7714. awkward, crowded adult teeth in a kid's mouth
7715. baby teeth with huge gaps between them
7716. feet growing so fast that new shoes look like skis
7717. uncontrollable giggles

7718. the pleasures of vacation
7719. the comforts of home
7720. exciting new experiences
7721. familiar rhythms and routines
7722. Heaven, the best of both: endless thrilling discoveries with the realest sense of belonging and being Home

7723. mugs with logos that remind me of places
7724. the capacity to learn language
7725. the fact that I haven't killed my spider plants in almost six months
7726. Steve's safety precautions when remodeling
7727. battery-powered lightsabers on long nighttime car rides

7728. the privilege of intercession
7729. the sting of conviction
7730. the humiliation of confession
7731. the relief of forgiveness
7732. the hope of resurrection

7733. a dining room table that can seat twelve
7734. the fact that we have often gotten to fill it
7735. all the gouges and dings and scratches that give it character
7736. the miraculous fact that I have learned to cook for a crowd without feeling overwhelmed
7737. a freezer for leftovers

7738. the Advent wreath Steve made
7739. the anticipation of playing Christmas music
7740. a second Christmas tree for the office, bought on clearance last December
7741. our little Jesse Tree
7742. time with family over the holidays

7743. Italian espresso on a terrace in Rome
7744. cappuccino gianduia in a Naples train station
7745. cinnamon dolce latte at Starbucks with a friend
7746. spiced apple cider sipped on dark mornings under a quilt
7747. homemade bone broth simmering on my stove

7748. time stamps on digital photos
7749. street view + linked photos on Google Maps
7750. Yelp restaurant reviews
7751. calligraphers on Instagram
7752. all the funny humans who create memes and tweets and videos that make me laugh out loud

7753. soaring dome of St. Peter's Basilica, Vatican City
7754. multicolored marble in Chiesa del Gesu Nuovo, Naples
7755. frescoes of Santa Maria Novella, Florence
7756. stained glass and woodwork of St. Paul's United Methodist, Montpelier
7757. the basement of an old hospital, RBC Nashville

7758. Humans of New York
7759. StoryCorps
7760. storyteller-photographers
7761. storyteller-songwriters
7762. storytellers

7763. the perfectly soft skin of a baby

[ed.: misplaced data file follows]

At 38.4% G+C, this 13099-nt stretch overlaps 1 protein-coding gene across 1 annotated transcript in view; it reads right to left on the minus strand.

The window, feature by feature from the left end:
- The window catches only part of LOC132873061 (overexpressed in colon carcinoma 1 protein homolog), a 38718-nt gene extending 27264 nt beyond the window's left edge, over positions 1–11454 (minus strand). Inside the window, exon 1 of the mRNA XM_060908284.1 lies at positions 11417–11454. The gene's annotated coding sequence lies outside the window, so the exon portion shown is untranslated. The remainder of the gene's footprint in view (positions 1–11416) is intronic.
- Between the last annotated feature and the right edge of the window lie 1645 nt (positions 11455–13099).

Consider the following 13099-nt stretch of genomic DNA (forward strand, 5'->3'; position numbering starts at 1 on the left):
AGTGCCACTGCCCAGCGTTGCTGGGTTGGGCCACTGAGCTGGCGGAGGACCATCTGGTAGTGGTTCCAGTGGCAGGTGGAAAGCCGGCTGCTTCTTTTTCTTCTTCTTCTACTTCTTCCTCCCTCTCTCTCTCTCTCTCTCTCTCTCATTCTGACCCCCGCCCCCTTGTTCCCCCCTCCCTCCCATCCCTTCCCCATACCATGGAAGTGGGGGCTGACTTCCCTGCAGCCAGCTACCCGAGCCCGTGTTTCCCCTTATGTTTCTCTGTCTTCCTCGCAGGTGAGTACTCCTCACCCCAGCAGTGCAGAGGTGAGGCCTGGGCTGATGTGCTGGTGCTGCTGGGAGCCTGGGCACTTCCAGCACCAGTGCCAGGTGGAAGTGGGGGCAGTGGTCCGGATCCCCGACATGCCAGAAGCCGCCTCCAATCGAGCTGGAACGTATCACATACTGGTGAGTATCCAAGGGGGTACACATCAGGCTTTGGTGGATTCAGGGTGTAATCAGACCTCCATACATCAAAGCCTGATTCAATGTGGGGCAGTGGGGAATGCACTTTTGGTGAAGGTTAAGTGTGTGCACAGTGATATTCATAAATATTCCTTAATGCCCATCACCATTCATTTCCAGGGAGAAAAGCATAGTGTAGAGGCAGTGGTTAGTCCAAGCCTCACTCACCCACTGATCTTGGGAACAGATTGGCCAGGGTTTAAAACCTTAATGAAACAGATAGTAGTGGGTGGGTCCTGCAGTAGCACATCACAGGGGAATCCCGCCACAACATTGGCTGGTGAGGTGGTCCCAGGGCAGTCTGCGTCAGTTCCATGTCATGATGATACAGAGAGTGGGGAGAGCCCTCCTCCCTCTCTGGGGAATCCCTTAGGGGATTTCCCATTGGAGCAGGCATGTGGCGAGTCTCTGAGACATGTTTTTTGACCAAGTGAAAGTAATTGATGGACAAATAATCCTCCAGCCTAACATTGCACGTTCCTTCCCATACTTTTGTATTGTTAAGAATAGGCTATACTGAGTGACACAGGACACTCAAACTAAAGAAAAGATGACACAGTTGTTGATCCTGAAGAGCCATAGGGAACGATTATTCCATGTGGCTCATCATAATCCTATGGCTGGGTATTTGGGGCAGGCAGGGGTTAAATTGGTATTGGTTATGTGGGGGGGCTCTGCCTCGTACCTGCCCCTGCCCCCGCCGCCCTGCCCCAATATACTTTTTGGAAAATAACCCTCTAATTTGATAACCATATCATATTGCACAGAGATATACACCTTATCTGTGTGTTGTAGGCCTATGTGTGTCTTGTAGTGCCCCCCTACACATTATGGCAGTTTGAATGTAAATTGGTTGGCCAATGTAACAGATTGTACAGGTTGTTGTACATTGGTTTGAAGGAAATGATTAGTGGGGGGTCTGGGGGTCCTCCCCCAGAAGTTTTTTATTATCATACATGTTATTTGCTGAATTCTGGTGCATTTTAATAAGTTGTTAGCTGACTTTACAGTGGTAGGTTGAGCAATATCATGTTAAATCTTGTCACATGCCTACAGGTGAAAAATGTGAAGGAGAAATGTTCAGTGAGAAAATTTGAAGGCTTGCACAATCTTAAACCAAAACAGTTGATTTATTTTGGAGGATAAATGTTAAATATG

7764. my husband's increasing number of gray hairs
7765. lines around my eyes: I have smiled enough times in 33 years to create permanent creases in my skin
7766. the veined and wrinkled hands of the elderly
7767. the ability to exercise

7768. stories of injustice that make me uncomfortable
7769. stories of suffering that open my eyes
7770. opportunities to help bear burdens
7771. the means to give and relieve suffering
7772. the capacity for empathy, so much more than I had when I was younger

7773. Colossians study with women at church
7774. psalms of lament
7775. Jeremiah's guarantees of faithfulness and new mercies
7776. memorizing Revelation with the boys
7777. the promises of Romans 8

7778. connections with new friends
7779. reconnections with old friends
7780. happy mail
7781. lettering others' names on envelopes to give them happy mail
7782. places to belong

7783. David Powlison's wise reminder: "God seems content to work on a scale of centuries within the church and a scale of decades with individuals."
7784. seeing and rejoicing at that slow but perceptible movement
7785. hindsight glimpses of how beautifully He was at work
7786. the privilege of walking with a new believer, seeing her grow in faith
7787. hopeful glimpses of how He is changing me

7788. broken toes
7789. the body's ability to self-heal
7790. miraculous healings
7791. ordinary, faithful, hardworking doctors and nurses who heal
7792. healings via going Home

7793. mottled clouds blowing across a full moon
7794. pinks and purples and oranges at sunset
7795. Orion in the winter night sky
7796. warm sunshine
7797. flickering firelight

7798. the sweetness of this season of motherhood
7799. reassurances from older moms that the best is yet to come
7800. the discomfort of having to walk by faith, without a five- or ten-year plan
7801. still being able to joke with Steve over our kids' heads
7802. still being able to pick up both my boys

Wednesday, November 25, 2015

Sentiero Degli Dei: Bomerano to Nocelle

Sentiero Degli Dei (Italian for "Path of the Gods") is said to be one of the best hikes in Italy. The first part of the trail is about four miles, running from Bomerano to Nocelle.

Rather than exploring it on our own, we hired Gabriella of Walk Positano to guide us, and that proved to be a better choice for certain. She offered all kinds of information about the plants and landscape features we passed, the history of the area and its people, and the trail itself. She grew up in Positano and has hiked this trail since she was a child, so she had lots of knowledge and expertise to share. And, it was fun to have her able and willing to take pictures of the two of us together at various points along the trail!

I took SO many photos of the gorgeous scenery--I'll choose just a few highlights to share in two posts.

Once we finally made it to Bomerano, we had espresso with Gabriella at Hotel Gentile and then set off. The trail begins at the edge of the village:

At this point, you're roughly 1400 feet above sea level:

Off in the distance, on the bottom right, you can see steeply terraced vineyards and olive groves:

Here there's a free water fountain and the path splits--you can head east to Praiano or, as we did, to Nocelle and then on to Positano.

Olive trees are prevalent in the region:

The town you see in the bottom right of this photo is Positano--where we're headed:

Positano, just off my elbow:

After about two hours of walking, we made it to the village of Nocelle.

Here we found another water fountain and a place to wash off our dusty feet. Then it was on down to Positano...

[Nocelle to Positano, coming later this week]